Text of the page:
The differences between last season’s downward-plunging Blue Jackets and the group that is competing for a spot in the Stanley Cup playoffs are vast enough to fill a college thesis.

Elite goaltending by Sergei Bobrovsky, who has “stolen” games the Blue Jackets otherwise would have lost.

Professional coaching by Todd Richards and his staff, who have defined roles and set a standard the players have achieved almost nightly.

A dressing room that no longer “hopes” to win, but expects to.

And there are several less-obvious reasons, including the Blue Jackets’ depth and competitiveness at center.

“Goaltending has probably always been the biggest position (of weakness) here,” Richards said. “The second position (of weakness) has been down the middle of the ice.”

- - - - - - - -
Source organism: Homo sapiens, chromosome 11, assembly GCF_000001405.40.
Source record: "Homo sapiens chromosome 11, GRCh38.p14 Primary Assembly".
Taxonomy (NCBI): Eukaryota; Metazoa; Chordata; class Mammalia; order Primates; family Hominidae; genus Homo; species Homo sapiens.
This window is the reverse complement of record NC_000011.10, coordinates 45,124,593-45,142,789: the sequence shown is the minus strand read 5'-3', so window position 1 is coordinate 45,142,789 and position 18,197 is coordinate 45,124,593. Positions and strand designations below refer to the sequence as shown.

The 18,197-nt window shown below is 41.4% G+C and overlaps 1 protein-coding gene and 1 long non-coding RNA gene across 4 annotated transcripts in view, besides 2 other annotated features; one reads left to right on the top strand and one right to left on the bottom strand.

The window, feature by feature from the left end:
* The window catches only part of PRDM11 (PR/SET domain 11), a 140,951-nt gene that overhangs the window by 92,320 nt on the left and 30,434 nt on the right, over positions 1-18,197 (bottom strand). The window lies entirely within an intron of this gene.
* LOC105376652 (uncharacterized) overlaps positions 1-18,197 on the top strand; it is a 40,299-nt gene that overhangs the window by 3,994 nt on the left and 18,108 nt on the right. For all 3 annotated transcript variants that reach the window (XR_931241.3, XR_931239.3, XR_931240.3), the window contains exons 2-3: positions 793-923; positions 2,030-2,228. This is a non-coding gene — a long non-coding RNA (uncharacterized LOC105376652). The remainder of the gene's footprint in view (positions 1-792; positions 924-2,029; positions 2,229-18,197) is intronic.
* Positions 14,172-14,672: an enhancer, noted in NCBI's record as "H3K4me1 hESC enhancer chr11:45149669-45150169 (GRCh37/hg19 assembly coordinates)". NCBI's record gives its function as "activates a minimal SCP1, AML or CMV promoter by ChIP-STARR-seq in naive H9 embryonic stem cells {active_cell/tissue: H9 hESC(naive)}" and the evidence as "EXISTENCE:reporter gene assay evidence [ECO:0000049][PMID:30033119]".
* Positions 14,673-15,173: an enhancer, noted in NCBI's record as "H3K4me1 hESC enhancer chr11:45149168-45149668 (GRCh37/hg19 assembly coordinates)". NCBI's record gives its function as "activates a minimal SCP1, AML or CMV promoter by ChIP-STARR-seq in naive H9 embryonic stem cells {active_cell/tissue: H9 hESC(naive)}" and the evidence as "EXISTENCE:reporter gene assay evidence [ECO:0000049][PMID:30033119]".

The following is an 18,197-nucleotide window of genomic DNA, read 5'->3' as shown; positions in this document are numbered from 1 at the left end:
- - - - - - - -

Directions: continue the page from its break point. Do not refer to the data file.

But the Blue Jackets’ offseason acquisition of centers Artem Anisimov and Brandon Dubinsky from the New York Rangers, and the emergence of second-year pro Ryan Johansen has transformed the club’s forward lines.

Add Mark Letestu and Derek MacKenzie into the mix — they have bounced between wing and center all season — and the Blue Jackets now have a fairly formidable spine running through their forwards.

Anisimov is tied with Vinny Prospal for the team lead with 11 goals, and Letestu’s 23 points trail only Prospal’s 27.

Johansen, with linemates R.J. Umberger and Nick Foligno, has handled some of the toughest matchups against opponents’ No. 1 lines. He has had an “even” rating since March 1.

Tonight, that line could see a lot of time against the Ducks’ top line, centered by Ryan Getzlaf.

“Everybody wants better numbers (offensively), but (Johansen) has made huge strides this year compared to last year, just in his all-around game,” Richards said. “Playing against Datsyuk, the Sedins, Joe Thornton ... and playing well. He isn’t giving up a lot.”